Golden oldies lead these movies that have arrived on Blu-ray and DVD this week.
"Chariots of Fire" (Warner/Blu-ray, 1981, PG, two discs, $35.99, new/old featurettes, audio commentary, deleted scenes, CD sampler, photo-book packaging). With the Summer Olympics kicking off in a couple of weeks, there will no doubt be many Olympics-themed movies popping up all over the place, but none are better than this stirring true story of a pair of British sprinters in the 1924 Olympics in France.
Although several athletes are on the periphery, the story's focus is on a pair of sprinters, a devout Scottish missionary (Ian Charleson) running to please God and a Jewish Cambridge student (Ben Cross) hoping to prove himself to the snobbish upper-crust whose subtle bigotry drives him. The acting is superb from the largest to the smallest roles and the meticulous period sets and Oscar-winning costumes perfectly capture the period, with its gorgeous cinematography even more stunning in this Blu-ray transfer.
In 1982 this was a surprise Academy Award-winner as best picture. The smart money was on Warren Beatty as best director "Reds," and it's rare that the best director and best picture categories are divided between two films. So when Beatty won late in the evening, no one gave a second thought to the final award of the night; it would have to be "Reds." When "Chariots of Fire" won, there were audible gasps in the audience.
Beatty was beloved in the Hollywood community, but the voters apparently couldn't resist "Chariots" when it came to best picture. Give it a look; you'll feel the same way.
"The Maisie Collection," Volume 2" (Warner Archive, 1942-47, b/w, five discs, $49.95, four trailers, available at www.WarnerArchive.com). This set has the last five of the 10-movie B-comedy series about singer/dancer Maisie, played by pitch-perfect Ann Sothern, and that includes the final entry, "Undercover Maisie," which has long been out of circulation. But the best are the first three, "Maisie Gets Her Man," with Maisie teaming up with Red Skelton for a new act; "Swing Shift Maisie," with our gal taking work in an aircraft factory; and "Maisie Goes to Reno," in which she tries to repair a divorce (with young Ava Gardner as the wife).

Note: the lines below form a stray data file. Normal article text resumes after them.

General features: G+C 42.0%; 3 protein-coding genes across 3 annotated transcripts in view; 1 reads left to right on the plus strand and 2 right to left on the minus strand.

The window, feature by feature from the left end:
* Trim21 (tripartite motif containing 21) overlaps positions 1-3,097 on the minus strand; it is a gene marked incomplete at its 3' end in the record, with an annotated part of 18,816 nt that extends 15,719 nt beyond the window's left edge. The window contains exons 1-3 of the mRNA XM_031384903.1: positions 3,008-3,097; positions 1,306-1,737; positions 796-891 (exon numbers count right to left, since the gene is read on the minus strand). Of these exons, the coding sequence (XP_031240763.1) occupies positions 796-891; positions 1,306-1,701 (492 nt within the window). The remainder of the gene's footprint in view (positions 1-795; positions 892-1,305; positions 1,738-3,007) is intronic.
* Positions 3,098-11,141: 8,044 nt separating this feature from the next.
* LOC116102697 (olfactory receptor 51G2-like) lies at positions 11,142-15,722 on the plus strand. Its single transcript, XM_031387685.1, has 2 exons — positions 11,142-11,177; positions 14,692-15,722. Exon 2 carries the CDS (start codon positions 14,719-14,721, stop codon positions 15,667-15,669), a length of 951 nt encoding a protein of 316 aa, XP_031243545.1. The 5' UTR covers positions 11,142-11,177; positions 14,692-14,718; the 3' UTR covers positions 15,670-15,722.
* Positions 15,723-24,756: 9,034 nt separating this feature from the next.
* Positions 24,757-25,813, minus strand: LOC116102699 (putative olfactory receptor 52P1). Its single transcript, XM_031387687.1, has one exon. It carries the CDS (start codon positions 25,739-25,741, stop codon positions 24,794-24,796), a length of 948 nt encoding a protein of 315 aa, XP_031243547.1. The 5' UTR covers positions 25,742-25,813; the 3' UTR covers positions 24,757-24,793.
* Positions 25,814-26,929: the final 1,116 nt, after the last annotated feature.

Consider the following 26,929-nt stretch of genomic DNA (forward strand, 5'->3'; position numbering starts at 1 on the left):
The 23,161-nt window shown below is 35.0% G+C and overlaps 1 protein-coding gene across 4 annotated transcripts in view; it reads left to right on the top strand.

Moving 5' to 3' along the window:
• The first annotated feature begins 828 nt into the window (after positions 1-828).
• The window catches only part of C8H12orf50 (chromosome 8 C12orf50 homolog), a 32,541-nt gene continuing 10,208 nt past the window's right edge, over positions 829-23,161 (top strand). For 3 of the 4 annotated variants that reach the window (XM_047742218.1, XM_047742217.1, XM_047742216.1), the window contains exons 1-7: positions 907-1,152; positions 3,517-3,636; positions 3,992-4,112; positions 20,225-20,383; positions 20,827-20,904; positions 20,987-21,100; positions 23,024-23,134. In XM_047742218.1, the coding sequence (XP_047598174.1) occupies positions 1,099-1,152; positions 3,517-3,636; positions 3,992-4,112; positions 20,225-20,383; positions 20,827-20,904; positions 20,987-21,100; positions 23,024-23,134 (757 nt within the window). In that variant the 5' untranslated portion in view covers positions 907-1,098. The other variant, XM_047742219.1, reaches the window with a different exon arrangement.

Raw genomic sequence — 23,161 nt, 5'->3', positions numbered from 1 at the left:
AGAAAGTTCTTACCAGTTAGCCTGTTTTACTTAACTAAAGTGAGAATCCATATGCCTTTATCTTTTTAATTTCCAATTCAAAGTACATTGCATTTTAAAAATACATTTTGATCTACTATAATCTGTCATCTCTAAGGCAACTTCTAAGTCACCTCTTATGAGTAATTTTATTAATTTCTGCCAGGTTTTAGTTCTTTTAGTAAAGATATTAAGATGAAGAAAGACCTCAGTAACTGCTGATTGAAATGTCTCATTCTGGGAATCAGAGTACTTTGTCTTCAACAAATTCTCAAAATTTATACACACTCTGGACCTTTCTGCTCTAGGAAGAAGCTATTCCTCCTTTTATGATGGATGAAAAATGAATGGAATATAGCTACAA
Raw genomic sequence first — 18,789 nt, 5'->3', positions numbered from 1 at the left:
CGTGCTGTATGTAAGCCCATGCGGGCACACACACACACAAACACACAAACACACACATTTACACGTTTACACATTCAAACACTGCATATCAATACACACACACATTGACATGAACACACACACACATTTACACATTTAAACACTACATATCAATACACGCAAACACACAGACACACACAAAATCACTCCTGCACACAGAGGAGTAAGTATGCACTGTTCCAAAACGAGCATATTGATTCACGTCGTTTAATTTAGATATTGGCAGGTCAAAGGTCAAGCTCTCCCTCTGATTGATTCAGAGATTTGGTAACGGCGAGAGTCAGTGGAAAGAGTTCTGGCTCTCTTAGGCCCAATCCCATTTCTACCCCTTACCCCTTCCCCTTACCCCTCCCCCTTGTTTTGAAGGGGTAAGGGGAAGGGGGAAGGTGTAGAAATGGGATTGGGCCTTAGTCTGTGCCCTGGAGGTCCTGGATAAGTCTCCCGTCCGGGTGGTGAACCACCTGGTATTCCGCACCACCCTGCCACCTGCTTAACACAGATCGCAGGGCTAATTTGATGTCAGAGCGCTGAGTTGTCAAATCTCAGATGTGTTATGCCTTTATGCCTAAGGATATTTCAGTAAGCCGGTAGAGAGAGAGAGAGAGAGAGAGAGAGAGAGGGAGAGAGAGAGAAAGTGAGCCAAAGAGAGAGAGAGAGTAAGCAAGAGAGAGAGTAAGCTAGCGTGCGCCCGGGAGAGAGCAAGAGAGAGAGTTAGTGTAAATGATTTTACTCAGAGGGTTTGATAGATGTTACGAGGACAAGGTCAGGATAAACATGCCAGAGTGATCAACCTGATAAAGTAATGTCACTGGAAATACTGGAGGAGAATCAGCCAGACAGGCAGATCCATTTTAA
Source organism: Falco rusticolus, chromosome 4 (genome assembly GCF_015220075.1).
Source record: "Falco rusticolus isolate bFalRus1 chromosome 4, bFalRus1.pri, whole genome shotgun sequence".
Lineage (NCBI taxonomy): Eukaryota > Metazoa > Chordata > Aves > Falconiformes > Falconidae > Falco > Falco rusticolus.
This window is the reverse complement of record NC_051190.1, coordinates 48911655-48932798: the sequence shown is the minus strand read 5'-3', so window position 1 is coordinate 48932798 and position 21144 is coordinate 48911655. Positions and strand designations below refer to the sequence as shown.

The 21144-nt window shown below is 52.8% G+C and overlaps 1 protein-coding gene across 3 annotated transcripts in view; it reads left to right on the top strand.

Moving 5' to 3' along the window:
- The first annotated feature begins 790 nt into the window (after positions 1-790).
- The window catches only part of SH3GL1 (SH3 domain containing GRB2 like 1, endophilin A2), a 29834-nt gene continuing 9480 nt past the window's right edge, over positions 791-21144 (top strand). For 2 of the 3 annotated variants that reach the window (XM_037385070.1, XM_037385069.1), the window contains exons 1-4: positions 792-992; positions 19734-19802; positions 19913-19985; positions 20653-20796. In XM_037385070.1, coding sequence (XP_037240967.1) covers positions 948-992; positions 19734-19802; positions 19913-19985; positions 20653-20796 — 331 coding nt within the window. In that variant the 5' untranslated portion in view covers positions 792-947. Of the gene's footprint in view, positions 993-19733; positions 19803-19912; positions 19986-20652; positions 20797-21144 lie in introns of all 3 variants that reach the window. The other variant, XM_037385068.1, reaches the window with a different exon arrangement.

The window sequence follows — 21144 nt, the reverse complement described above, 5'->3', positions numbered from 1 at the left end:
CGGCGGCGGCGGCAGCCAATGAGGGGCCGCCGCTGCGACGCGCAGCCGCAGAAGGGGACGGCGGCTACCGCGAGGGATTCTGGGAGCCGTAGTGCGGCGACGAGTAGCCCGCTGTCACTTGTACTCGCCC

"Butterfly Swords" (Well Go, 1993, $19.98). Set during the Ming Dynasty, this martial-arts extravaganza has a pair of sibling assassins infiltrating a rebel group to prevent an overthrow of the empire. The story is convoluted and the "wire-fu" is obvious but it's a real opportunity to see a pair of superstars in this genre at the peak of their powers, Donnie Yen and Michelle Yeoh.
"Being Flynn" (Focus/Blu-ray, 2012; R for language, sex, drugs, brief nudity; $34.98, featurette). True story of a young writer (Paul Dano) working at a homeless shelter, hoping to find inspiration, when the father (Robert De Niro) he hasn't seen in 18 years walks in. Character study with two fine actors at its core, but it never quite catches fire. (Also on DVD, $29.98.)
"Fightville" (MPI/Blu-ray, 2012, $29.98, deleted/extended scenes, featurette, trailer). Documentary follows a pair of young Louisiana athletes who throw themselves into the world of mixed martial arts hoping for a shot at the big time in Las Vegas. Unflinching but engrossing. (Also on DVD, $24.98.)
"Cherry Bomb" (Well Go, 2012, $19.98, deleted scenes/alternate ending, audio commentary, bloopers, trailer). Variation on "I Spit On Your Grave" has exotic dancer taking vengeance on men who assaulted her, then a hit man is hired to take her out. (Also on Blu-ray, $24.98.)
"American Reunion" (Universal/Blu-ray + DVD + Digital, 2012; R for sex, nudity, language, drugs; two discs, $34.98, deleted/extended/alternate scenes, audio commentary, featurettes). (Also on DVD, $29.98.) Most of the original "American Pie" cast returns for this older-but-no-wiser-and-still-sleazy sequel.
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